Needless to say, I became really, really good at turning around. I missed signs, I was confused by the North/South sign indications as I drove West and East (even though you spend a lot of time going West and East, the WAW signs only run North/South). But eventually after about 3 days of ‘crazy person’ driving my brain started to hone in on those blue signs and understand them before I went blowing by a turn off. Reminding me that once again – you will adapt.
However I also did rely heavily on my Google Navigation. I’d choose a point on the WAW near where I wanted to go and just have it lead me there and then choose another point, etc. Else – if I had left my Google Nav to it’s own devices, it never would have sent me along the WAW and would have chose the bigger highways most of the time as my route between point A & B. The other really key piece of advice I can give you about navigation (especially if you are driving solo) – get a phone holder to put up on your window – it saved my fucking life many, many times. Nuff said.
I asked Jim, a local friend, what it meant when another car blinks their lights at me on a single lane impasse. “It means you can go first “ he says confidently, but then pauses a second and continues, “or it means for you to stop.”
Never underestimate how challenging it can be to drive in other countries. That doesn’t mean that it’s not fun, it just means that it can be challenging. For the first 3 days my grip on the steering wheel was powerful – white knuckled driving at it’s best. And I have no idea why a simple thing like sitting in opposite seat in the car and driving completely threw off my entire 28 years of driving knowledge and perspective.
It was as if I had regressed to 16 again as I tried to figure out the dimensions of my car and consequently making my right turns super wide. Plus, As I entered parking lots or turned onto road with no other traffic my brain would immediately go into panic mode – “whooaaa, where am I supposed to be here? What side of the road should I be on” conversation swirled through my brain as I tried to sort out the confusion swiftly before causing an accident.
One of my most entertaining things about driving in a foreign country is trying to decipher the road signs. It was like solving a 1,500 mile long puzzle. After I had passed the same confusing sign multiple times over the week I’d normally have an ‘a-ha’ moment where it would suddenly make sense.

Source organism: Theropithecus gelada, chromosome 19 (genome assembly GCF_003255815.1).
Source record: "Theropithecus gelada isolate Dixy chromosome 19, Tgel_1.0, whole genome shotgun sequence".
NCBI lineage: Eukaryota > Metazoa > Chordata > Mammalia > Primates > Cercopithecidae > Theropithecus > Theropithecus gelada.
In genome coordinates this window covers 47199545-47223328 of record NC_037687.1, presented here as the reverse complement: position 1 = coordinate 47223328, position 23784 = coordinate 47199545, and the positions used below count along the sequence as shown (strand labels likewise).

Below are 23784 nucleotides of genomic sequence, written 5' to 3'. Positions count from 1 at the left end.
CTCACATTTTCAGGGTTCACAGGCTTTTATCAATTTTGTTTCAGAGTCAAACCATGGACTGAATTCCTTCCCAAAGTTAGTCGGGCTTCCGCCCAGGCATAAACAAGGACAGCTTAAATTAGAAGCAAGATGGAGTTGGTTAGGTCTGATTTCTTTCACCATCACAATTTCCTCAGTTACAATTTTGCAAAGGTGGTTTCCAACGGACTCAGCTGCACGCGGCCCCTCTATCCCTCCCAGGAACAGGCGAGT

Yet I must admit, I never really did understand the Traffic Calming signs in Ireland. All of a sudden you’d see a big sign that read “Traffic Calming Ahead”. I didn’t really know what it meant, but I envisioned everyone slowing down and drinking green tea, and maybe getting a little shoulder massage in these traffic calming areas. It did always bring a smile to my face instead my normal stressed out look – so maybe the sign was indeed doing its job.
I gave up trying to understand the parking signs and pretty quickly started following the leads of locals. The local way? Park anywhere. It didn’t matter which side of a street or if you were double parked, you simply parked wherever you felt like it. I liked this Irish system and decided we should do more of this in the US…oh – and we should also all drink more Guinness in the US.
I was positive Ireland only manufactured one speed limit sign – every one of them read 100 km/hr (62 mph) – EVERY one. They had them everywhere on these tiny little single lane roads. In fact they’d even have the 100 kph signs 30 feet in front of a 90 degree curve!
It may feel like you are learning to drive all over again when you drive in Ireland, but that’s part of the fun. The biggest thing to remember is that you WILL adapt to the conditions and the changes in a couple of days and everything will feel pretty normal in no time. And for goodness sakes, skip those coach buses! Instead of feeling like you are just getting from point A to point B, when you drive yourself driving becomes part of the adventure.
Disclosure: Part of my Wild Atlantic Way Road Trip was sponsored by Failte Ireland. However, all of the opinions here are my own.
Top photo: threading a needle along the Wild Atlantic Way.